It's going to be a busy summer.
Joanne is pregnant with #2, and so Gil is going to have to move out of the nursury, and into his own room. At the moment my office occupies the space that will be his room. The office has to go, the space needs walls, but before that the space needs a ceiling.
Here's a view of the currrent floorplan along with notations.
- The new office. Just a long slim desk along the back wall. Simple clean, and I'm still working out how to hide the cables and computers
- Bedroom wall. This wall will be floor to ceiling bookshelves just like it's opposite (bordering the master bedroom. The top area will be triangular pieces of sandblasted glass to let in light and maintain privacy.
- Bedroom wall. This wall will be clad with panel or drywall on the bedroom side and T&G cedar on the living room side. It will be built to move to expand the size of the bedroom when the time comes to break it into two rooms.
- Linen Closet. Lined with all of my leftover aromatic cedar
- Bedroom Door. We're going need to enforce some privacy soon.
- Odd, there doesn't seem to be a number six...
- This space is currently the nursury, but it is plumbed to be an ensuite. When competition for the main bathroom gets too fierce, we get our own.
- Walk-in closet. Lined with aromatic cedar. Staining is done, but it needs some trim and sliding doors.
- Front hall closet. Lined with aromatic cedar, it needs sliding doors, and some better shelves for seasonal storage.
Before the walls for Gil's room can be built a ceiling must be installed.
Many ideas have been floated for how to cover our ceiling. Right now it's just vapour barrier over insulation. Functional, but not terribly attractive.
Drywall: We hate drywall. And installing it after you've moved in? On 2000 sq/ft of ceiling, I don't think so.
Plywood: Nice concept, and I've seen it done well, but a huge amount of work, very tough to get the edges clean and straight, and very hard for two people to do, over their heads day after day. I've undertaken a fairly exhaustive search for pre-finished T&G plywood, and well, it doesn't seem to exist. I can get prefinished, but it's VERY expensive. Or I can get T&G but it's used for subfloors and is very rough.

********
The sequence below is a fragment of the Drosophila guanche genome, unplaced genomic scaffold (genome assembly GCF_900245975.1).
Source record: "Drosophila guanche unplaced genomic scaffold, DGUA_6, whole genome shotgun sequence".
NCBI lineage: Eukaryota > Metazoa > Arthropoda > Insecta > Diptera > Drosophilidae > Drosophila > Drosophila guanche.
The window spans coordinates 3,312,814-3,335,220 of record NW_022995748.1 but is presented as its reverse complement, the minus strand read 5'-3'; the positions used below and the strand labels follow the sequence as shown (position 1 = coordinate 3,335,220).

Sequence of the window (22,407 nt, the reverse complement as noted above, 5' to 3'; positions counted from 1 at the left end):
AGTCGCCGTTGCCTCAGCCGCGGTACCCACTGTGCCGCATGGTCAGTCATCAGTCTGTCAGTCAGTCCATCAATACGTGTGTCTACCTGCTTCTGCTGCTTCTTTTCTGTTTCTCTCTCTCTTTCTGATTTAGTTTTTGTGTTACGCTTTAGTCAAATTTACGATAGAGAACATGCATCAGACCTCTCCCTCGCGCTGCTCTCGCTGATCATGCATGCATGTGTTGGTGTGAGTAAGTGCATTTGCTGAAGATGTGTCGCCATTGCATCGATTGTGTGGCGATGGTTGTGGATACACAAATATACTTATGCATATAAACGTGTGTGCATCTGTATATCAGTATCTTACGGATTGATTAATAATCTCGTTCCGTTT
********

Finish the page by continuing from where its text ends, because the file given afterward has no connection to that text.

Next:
Tongue and Groove Wood: Similar to what you'd use for flooring. It's expensive if you buy pre-finished, but unfinished Western Red Cedar is not too bad. VERY nice looks, somewhat expensive. Now I'd rather use my own wood, but my cedar is way too knotty to use for a ceiling, not to mention that most of the cedar I have right now is slated to be used in decks. I have some maple, ash and black cherry, but nowhere near the quantities I'd need for the ceiling, and it won't be dry for a couple of years if I don't get a kiln built. Then there is the work involved in planing, jointing, routing and finishing 2500 sq/ft worth of hard wood. I don't mind doing the work, but I don't see having that kind of time in the forseeable future. As the old addage of freelance work goes, "You either have money or time. You never have both."
What we're concentrating on now is the back ceiling, the ceiling over the bedrooms and open area. The 'hallway' and gallery will likely be done the same way. But I have greater ambitions for the front part of the house. I thought I'd share a few of my inspirational images with you.
Oh man, what a ceiling. We can't pull off something that daring, we don't have the space to allow a drop like that, but I'm seriously thinking that a wave effect, done with straight boards could be very effective as well.
Eventscape makes cool tensioned fabric errr... things. Layered I think it would be very cool as a ceiling, but probably expensive.
Yes, that is industrial felt. Great because it's rigid enough to hold a shape, and it absorbs sound. A big consideration when you've built a house that's largely open concept, and more than somewhat reflective.